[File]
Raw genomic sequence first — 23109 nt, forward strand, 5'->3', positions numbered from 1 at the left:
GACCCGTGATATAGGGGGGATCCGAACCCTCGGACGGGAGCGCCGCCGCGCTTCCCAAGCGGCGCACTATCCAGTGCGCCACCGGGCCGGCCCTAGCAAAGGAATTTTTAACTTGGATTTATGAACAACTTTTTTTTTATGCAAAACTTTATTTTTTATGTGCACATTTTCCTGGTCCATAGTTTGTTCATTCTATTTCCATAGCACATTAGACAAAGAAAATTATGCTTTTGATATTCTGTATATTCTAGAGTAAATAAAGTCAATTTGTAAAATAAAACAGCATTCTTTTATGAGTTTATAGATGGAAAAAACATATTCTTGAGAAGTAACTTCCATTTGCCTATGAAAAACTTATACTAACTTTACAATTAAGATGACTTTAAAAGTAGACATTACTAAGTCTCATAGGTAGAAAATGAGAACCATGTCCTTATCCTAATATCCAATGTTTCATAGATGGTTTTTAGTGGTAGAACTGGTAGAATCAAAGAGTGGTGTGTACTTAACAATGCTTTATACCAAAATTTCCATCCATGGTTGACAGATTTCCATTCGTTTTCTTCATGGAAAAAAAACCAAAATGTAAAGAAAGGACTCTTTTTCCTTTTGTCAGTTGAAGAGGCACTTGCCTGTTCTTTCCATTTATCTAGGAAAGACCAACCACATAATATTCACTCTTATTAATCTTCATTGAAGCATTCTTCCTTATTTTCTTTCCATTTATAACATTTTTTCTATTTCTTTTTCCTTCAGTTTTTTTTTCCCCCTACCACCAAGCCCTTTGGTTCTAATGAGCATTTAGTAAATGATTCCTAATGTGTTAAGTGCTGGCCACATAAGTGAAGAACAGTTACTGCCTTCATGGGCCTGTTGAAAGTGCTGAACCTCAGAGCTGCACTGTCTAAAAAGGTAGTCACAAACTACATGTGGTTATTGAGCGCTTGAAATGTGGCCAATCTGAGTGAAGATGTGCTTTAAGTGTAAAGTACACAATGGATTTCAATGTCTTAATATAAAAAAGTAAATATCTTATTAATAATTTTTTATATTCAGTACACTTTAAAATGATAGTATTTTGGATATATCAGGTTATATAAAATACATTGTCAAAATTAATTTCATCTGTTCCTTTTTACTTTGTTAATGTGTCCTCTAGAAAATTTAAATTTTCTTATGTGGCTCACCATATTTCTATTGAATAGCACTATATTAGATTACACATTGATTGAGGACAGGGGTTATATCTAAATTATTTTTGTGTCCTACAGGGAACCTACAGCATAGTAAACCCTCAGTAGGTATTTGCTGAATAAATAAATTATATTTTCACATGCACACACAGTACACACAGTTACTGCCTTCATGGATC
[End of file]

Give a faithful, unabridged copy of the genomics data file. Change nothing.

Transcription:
Raw genomic sequence first — 23109 nt, forward strand, 5'->3', positions numbered from 1 at the left:
GACCCGTGATATAGGGGGGATCCGAACCCTCGGACGGGAGCGCCGCCGCGCTTCCCAAGCGGCGCACTATCCAGTGCGCCACCGGGCCGGCCCTAGCAAAGGAATTTTTAACTTGGATTTATGAACAACTTTTTTTTTATGCAAAACTTTATTTTTTATGTGCACATTTTCCTGGTCCATAGTTTGTTCATTCTATTTCCATAGCACATTAGACAAAGAAAATTATGCTTTTGATATTCTGTATATTCTAGAGTAAATAAAGTCAATTTGTAAAATAAAACAGCATTCTTTTATGAGTTTATAGATGGAAAAAACATATTCTTGAGAAGTAACTTCCATTTGCCTATGAAAAACTTATACTAACTTTACAATTAAGATGACTTTAAAAGTAGACATTACTAAGTCTCATAGGTAGAAAATGAGAACCATGTCCTTATCCTAATATCCAATGTTTCATAGATGGTTTTTAGTGGTAGAACTGGTAGAATCAAAGAGTGGTGTGTACTTAACAATGCTTTATACCAAAATTTCCATCCATGGTTGACAGATTTCCATTCGTTTTCTTCATGGAAAAAAAACCAAAATGTAAAGAAAGGACTCTTTTTCCTTTTGTCAGTTGAAGAGGCACTTGCCTGTTCTTTCCATTTATCTAGGAAAGACCAACCACATAATATTCACTCTTATTAATCTTCATTGAAGCATTCTTCCTTATTTTCTTTCCATTTATAACATTTTTTCTATTTCTTTTTCCTTCAGTTTTTTTTTCCCCCTACCACCAAGCCCTTTGGTTCTAATGAGCATTTAGTAAATGATTCCTAATGTGTTAAGTGCTGGCCACATAAGTGAAGAACAGTTACTGCCTTCATGGGCCTGTTGAAAGTGCTGAACCTCAGAGCTGCACTGTCTAAAAAGGTAGTCACAAACTACATGTGGTTATTGAGCGCTTGAAATGTGGCCAATCTGAGTGAAGATGTGCTTTAAGTGTAAAGTACACAATGGATTTCAATGTCTTAATATAAAAAAGTAAATATCTTATTAATAATTTTTTATATTCAGTACACTTTAAAATGATAGTATTTTGGATATATCAGGTTATATAAAATACATTGTCAAAATTAATTTCATCTGTTCCTTTTTACTTTGTTAATGTGTCCTCTAGAAAATTTAAATTTTCTTATGTGGCTCACCATATTTCTATTGAATAGCACTATATTAGATTACACATTGATTGAGGACAGGGGTTATATCTAAATTATTTTTGTGTCCTACAGGGAACCTACAGCATAGTAAACCCTCAGTAGGTATTTGCTGAATAAATAAATTATATTTTCACATGCACACACAGTACACACAGTTACTGCCTTCATGGATC